Estimating real estate values in Quicken

While toting up my end of year accounts I was wondering how to estimate the value of two real estate holdings.
First: My house, which is in the midst of extensive improvements, which will cost, let's say 250k before it is over. The property is under Property and Debts, and in the Register I entered only those expenses incurred in 2006 for the contractor and materials that went toward permanent improvement of the house. I excluded such things as architectural fees and other expenses that do not directly add value to the house. I realize that spending $60k on a pool and landscaping will not immediately, if ever, add that amount to the overall value of the house. My other additions, a den-entertainment room, laundry room, guest bathroom, balcony, and veranda should be reflected more directly in the value of the house. After this is all complete, this summer, I plan to have the house reappraised for insurance purposes and just to see what it is considered to be worth. Meanwhile, does my method of adding direct expenses
Second: commercial real estate. I own a property I acquired one year ago as part of a 1031 exchange. I understand that commercial real estate values are determined by capitalization rates, and that value is related to the income and fluctuating cap rate. The rental income is set to increase by 15% in 2010, 3 years from now. To estimate the current value of the property, however, I thought I would plug into the Register some increase in value for 2006. I am thinking the dollar amount would be the 15% divided by 4, for each of the four years between my purchase date and the date of the rent increase. Does this make sense?
These are accounting questions, but insofar as they involve problems about how to enter data in Quicken, I thought maybe someone on this forum would have some suggestions.
Best wishes to you all for 2007 --Don
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Hi, Don.
You recognize, of course, that you are mixing apples and oranges, don't you? The COST of a property and the VALUE of that property are two quite different things that don't mix with each other any better than apples mix with oranges - or bananas.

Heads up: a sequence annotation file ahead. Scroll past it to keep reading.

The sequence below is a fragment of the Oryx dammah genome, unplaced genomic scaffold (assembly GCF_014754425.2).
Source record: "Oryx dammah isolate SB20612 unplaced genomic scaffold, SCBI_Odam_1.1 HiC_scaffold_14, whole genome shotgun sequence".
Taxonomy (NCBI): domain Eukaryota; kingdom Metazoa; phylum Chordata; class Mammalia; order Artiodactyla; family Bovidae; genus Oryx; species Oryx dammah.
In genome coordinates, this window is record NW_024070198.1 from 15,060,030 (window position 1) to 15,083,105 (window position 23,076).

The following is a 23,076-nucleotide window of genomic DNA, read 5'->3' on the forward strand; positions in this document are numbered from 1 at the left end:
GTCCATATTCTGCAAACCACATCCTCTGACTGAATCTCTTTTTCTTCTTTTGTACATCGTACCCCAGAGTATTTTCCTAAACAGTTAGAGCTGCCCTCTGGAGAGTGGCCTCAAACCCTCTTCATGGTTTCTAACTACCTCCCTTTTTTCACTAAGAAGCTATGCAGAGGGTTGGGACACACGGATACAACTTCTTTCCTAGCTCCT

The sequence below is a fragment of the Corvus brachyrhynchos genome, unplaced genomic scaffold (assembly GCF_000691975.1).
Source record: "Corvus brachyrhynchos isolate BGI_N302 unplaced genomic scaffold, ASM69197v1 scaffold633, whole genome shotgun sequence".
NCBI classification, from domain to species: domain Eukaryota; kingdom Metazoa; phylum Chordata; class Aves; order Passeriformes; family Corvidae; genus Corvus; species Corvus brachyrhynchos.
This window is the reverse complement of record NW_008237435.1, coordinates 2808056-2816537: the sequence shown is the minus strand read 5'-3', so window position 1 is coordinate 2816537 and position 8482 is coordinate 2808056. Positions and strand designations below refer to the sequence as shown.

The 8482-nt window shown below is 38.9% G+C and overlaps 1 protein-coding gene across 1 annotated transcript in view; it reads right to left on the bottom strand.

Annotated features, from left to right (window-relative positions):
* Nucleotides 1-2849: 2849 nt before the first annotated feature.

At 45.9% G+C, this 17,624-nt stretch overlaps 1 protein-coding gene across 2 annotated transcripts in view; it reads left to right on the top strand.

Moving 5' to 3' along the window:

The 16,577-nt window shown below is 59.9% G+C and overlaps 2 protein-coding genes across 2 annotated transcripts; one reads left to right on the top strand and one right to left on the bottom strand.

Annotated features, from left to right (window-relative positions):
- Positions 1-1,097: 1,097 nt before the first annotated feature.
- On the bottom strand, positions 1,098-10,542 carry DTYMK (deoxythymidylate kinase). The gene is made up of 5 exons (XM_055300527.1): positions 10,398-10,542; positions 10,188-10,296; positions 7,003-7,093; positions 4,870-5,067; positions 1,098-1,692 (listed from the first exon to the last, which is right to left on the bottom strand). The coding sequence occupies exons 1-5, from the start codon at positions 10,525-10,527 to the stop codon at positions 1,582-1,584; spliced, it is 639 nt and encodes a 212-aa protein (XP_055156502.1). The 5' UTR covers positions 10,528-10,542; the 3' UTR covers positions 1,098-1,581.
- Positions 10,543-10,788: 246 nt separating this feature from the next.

Accounting principles are based on cost. Values are a matter of opinion, which can vary from person to person and from moment to moment. Quicken will happily let you mix them, but just because you can does not mean that you should. But a workable compromise can be achieved.
My recommendation is to keep your accounting on the cost basis. Your property account should always reflect your dollars-and-cents cost of acquiring the property and bringing it to its present condition. This cost may or may not equal or even approximate the current market value of the property.
Many of us also want to record and keep track of the current value of our home and investments. One way to do this is to use a separate "valuation" account. If our home cost us $50,000 but is now worth $150,000, we might create an asset account with a name like "Home - Valuation Adjustment" and start it with a value of $100,000. At any time, we can see both the cost and market value with simple arithmetic. If the home appreciates another $10,000 next year, we don't touch the asset cost account, but we add to the valuation account.
One problem with this is Quicken's lack of Capital Accounts, which leaves us nowhere to put a credit to offset the debit to the valuation adjustment account. As any Accounting 101 student quickly learns, the basic formula for accounting is Assets = Liabilities + Capital. Or, as Quicken says: Assets - Liabilities = Net Worth. In other words, whatever we have, minus what we owe is what is ours. But Quicken provides no Accounts to hold the Net Worth, either in total or showing its multiple components (such as what we've earned, what we were given or inherited, what resulted from appreciation of our assets).